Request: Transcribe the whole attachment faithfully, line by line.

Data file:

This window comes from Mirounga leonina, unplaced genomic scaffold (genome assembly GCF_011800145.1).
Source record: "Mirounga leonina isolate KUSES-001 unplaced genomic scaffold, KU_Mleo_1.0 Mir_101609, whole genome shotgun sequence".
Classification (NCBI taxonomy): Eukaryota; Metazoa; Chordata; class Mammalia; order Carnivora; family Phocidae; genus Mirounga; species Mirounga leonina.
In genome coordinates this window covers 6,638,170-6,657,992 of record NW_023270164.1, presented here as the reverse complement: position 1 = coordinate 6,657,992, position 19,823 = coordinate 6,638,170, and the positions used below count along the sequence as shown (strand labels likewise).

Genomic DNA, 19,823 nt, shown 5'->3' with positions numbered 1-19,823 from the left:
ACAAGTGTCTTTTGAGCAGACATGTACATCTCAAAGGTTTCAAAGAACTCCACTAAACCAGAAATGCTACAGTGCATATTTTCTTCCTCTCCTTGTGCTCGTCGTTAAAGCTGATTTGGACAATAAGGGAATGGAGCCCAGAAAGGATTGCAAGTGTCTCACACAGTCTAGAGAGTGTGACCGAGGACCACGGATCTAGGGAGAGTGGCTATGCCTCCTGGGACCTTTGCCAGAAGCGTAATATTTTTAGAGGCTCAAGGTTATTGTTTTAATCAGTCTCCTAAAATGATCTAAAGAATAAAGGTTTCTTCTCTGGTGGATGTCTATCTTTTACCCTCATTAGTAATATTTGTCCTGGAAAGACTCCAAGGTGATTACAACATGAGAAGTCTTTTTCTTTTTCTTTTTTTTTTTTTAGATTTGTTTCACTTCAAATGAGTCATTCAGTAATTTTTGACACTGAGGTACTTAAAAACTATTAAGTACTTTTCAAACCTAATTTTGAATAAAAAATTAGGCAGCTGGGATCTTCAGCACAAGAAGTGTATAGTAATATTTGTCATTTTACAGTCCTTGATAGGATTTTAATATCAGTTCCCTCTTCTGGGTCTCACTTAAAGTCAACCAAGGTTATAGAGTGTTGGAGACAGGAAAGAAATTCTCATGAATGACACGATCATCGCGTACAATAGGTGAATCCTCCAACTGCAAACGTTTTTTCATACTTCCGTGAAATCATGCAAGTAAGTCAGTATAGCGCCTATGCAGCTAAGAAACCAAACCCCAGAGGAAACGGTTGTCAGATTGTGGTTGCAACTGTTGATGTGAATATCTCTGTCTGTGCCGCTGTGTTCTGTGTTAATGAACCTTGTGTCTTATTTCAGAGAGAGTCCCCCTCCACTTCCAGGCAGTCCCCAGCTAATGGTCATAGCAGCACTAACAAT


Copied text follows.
This window comes from Mirounga leonina, unplaced genomic scaffold (genome assembly GCF_011800145.1).
Source record: "Mirounga leonina isolate KUSES-001 unplaced genomic scaffold, KU_Mleo_1.0 Mir_101609, whole genome shotgun sequence".
Classification (NCBI taxonomy): Eukaryota; Metazoa; Chordata; class Mammalia; order Carnivora; family Phocidae; genus Mirounga; species Mirounga leonina.
In genome coordinates this window covers 6,638,170-6,657,992 of record NW_023270164.1, presented here as the reverse complement: position 1 = coordinate 6,657,992, position 19,823 = coordinate 6,638,170, and the positions used below count along the sequence as shown (strand labels likewise).

Genomic DNA, 19,823 nt, shown 5'->3' with positions numbered 1-19,823 from the left:
ACAAGTGTCTTTTGAGCAGACATGTACATCTCAAAGGTTTCAAAGAACTCCACTAAACCAGAAATGCTACAGTGCATATTTTCTTCCTCTCCTTGTGCTCGTCGTTAAAGCTGATTTGGACAATAAGGGAATGGAGCCCAGAAAGGATTGCAAGTGTCTCACACAGTCTAGAGAGTGTGACCGAGGACCACGGATCTAGGGAGAGTGGCTATGCCTCCTGGGACCTTTGCCAGAAGCGTAATATTTTTAGAGGCTCAAGGTTATTGTTTTAATCAGTCTCCTAAAATGATCTAAAGAATAAAGGTTTCTTCTCTGGTGGATGTCTATCTTTTACCCTCATTAGTAATATTTGTCCTGGAAAGACTCCAAGGTGATTACAACATGAGAAGTCTTTTTCTTTTTCTTTTTTTTTTTTTAGATTTGTTTCACTTCAAATGAGTCATTCAGTAATTTTTGACACTGAGGTACTTAAAAACTATTAAGTACTTTTCAAACCTAATTTTGAATAAAAAATTAGGCAGCTGGGATCTTCAGCACAAGAAGTGTATAGTAATATTTGTCATTTTACAGTCCTTGATAGGATTTTAATATCAGTTCCCTCTTCTGGGTCTCACTTAAAGTCAACCAAGGTTATAGAGTGTTGGAGACAGGAAAGAAATTCTCATGAATGACACGATCATCGCGTACAATAGGTGAATCCTCCAACTGCAAACGTTTTTTCATACTTCCGTGAAATCATGCAAGTAAGTCAGTATAGCGCCTATGCAGCTAAGAAACCAAACCCCAGAGGAAACGGTTGTCAGATTGTGGTTGCAACTGTTGATGTGAATATCTCTGTCTGTGCCGCTGTGTTCTGTGTTAATGAACCTTGTGTCTTATTTCAGAGAGAGTCCCCCTCCACTTCCAGGCAGTCCCCAGCTAATGGTCATAGCAGCACTAACAAT